Let me be honest: People will react negatively to your writing. It doesn’t really matter what you write, or how you write it, although some topics and publications will gather more negativity than others.
I’m not talking about the rejections you’ll get, but rather how people will respond after you have your piece accepted and published. Some commenters confuse honesty with rudeness. Some won’t read or try to understand the whole piece. People who don’t or won’t try to empathize. People who believe one’s thoughts and tastes can be more important than your own experience, or somehow it can override what you have been through.
From insults to my writing and understanding, from the validity of my tastes (which is an oxymoron) to my authority, I’ve had my share of negative reactions and comments.
For some people, it’s just the way they are. Their talents for empathy have been reduced to zero, no doubt with the help of online anonymity and sense of security it provides.
The best way is to ignore, despite how hard it is. It might be selfish of me, but I remind myself that it happens to every writer. Sometimes I even read a comment or two on another writer’s post to prove my own point. And I always get proven.
The writer can be the most established, logical and helpful expert on the topic, and she will have to face negativity just the same.
The more controversial or unique your idea, the more nerves it will strike. But instead of doubting the value of your writing, you should pat yourself on the back. Because face it, it’s the degree of difference, the unique slant you brought to an otherwise familiar topic that got you paid and published.
Then there is another secret enemy you might have to face: You. You know the person who turns down so many ideas and pieces because they seem crappy, no good enough, already done, “insert any negative adjective here…..” You have to learn to ignore that voice too. Before you can have negative reactions to your published piece, you have to have pieces published. I’m not saying don’t do your best. You have to. But you also have to leave panicking and perfectionism behind to get ahead in your writing career.
For instance, your idea/post might seem very mundane. Or not a good fit. Like who cares if you don’t drink and it has nothing to do with religion? Or if you are a childless writer and/or is an only child and want to write for a parenting publication about it. Guess what? One writer’s non-drinking and the reactions she got ended up as a personal essay on Slate, and a writer’s thoughts on being an only child was published by Babble.
Guess what? I rarely drink, and I’ve been deemed as a weirdo almost all my life because of it. I’m also an only child who has no kids, and I feel overwhelmed by the number of publications I can’t seem to write for.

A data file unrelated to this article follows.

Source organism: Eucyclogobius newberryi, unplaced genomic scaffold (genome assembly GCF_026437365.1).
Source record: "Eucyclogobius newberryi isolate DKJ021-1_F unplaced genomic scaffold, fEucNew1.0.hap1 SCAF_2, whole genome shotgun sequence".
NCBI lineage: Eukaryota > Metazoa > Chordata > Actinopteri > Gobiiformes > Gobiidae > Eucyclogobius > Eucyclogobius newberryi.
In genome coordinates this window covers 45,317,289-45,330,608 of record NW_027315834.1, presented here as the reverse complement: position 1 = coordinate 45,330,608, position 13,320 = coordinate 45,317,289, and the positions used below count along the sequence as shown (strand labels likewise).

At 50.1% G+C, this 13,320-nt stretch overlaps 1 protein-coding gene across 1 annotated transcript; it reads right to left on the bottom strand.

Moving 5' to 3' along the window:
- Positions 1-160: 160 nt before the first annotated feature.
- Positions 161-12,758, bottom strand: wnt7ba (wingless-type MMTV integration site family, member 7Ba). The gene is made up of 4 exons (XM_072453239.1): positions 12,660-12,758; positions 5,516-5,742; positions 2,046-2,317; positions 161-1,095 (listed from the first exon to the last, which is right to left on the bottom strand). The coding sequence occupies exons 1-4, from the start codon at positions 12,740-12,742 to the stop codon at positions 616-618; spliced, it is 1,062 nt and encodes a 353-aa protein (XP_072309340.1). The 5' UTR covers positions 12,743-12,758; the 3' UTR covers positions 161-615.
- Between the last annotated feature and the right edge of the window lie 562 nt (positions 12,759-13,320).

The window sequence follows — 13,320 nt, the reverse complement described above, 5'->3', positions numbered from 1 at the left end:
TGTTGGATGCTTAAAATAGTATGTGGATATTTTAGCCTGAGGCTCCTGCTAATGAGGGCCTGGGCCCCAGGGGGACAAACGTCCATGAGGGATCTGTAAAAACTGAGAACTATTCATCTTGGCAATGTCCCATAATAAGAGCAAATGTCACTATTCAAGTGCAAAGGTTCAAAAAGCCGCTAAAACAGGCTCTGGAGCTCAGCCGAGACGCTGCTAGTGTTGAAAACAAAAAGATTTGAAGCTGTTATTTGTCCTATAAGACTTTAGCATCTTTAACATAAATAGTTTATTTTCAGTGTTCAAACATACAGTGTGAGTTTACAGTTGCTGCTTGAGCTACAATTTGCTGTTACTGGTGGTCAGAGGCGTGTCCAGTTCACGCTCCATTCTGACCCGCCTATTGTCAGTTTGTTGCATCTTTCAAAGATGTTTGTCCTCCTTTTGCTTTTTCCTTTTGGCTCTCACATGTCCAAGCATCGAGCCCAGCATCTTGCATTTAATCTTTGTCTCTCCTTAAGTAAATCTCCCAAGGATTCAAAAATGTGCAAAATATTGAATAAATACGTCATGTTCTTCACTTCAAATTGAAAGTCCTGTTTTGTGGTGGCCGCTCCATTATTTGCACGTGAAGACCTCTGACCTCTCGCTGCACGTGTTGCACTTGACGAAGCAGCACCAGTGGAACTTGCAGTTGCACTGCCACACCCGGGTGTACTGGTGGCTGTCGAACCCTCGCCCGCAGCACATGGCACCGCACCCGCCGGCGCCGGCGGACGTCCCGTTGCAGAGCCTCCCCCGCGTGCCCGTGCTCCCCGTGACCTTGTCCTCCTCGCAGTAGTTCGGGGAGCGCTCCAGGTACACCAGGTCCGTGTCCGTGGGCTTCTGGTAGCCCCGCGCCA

So just put yourself and ideas out there. Pitch well, pitch often, and you’ll see that you will start gathering bylines and paychecks with a smile on your face.
Back to the “enemies” outside:
Of course sometimes, your job includes responding to comments. The good news is, it is often required by smaller blogs who don’t receive that many comments or blogs with a strict commenting policy. You know the editor or blogger will protect you from vicious attacks, or they will erase those comments before they reach your eyes. The Establishment, for instance, doesn’t allow comments on their pieces.
Some healthy discussion and opposition are generally encouraged, and you can handle this with grace. Just try to see where the commenter is coming from, and keep things professional. As long as both sides are polite and respectful, even agreeing to disagree ends up being fun.
If you feel exposed and unsafe, immediately contact the editor and let them you don’t feel comfortable with the way people are treating you. Take a screenshot of some of the comments. Your editor is only human, and there is a chance they missed or overlooked some nasty stuff. They will most likely act accordingly and warn or ban the commenter.
If they don’t have your back, tell them you are only comfortable interacting with the polite ones, and it is your right to expect basic manners. You might rethink your arrangement with this client however. Even if you keep writing for them, renegotiate your job description and accept you can’t, you won’t, and you shouldn’t try to please everyone. You need to keep your target audience in mind, but when a post is well-written and SEO-optimized, it will catch more eyeballs – some of them who don’t agree with you on anything. And this is fine.
Good luck, and don’t despair. I’ve been there, and so have most writers. We have each other’s backs.
If you need a mentor, I offer coaching services. I’ve been published on The Washington Post Solo-ish, Creative Class, Be a Freelance Blogger, Brazen Blog and WOW! Women on Writing among others. I also dream of conquering Hollywood, so your big dreams and goals won’t faze me.
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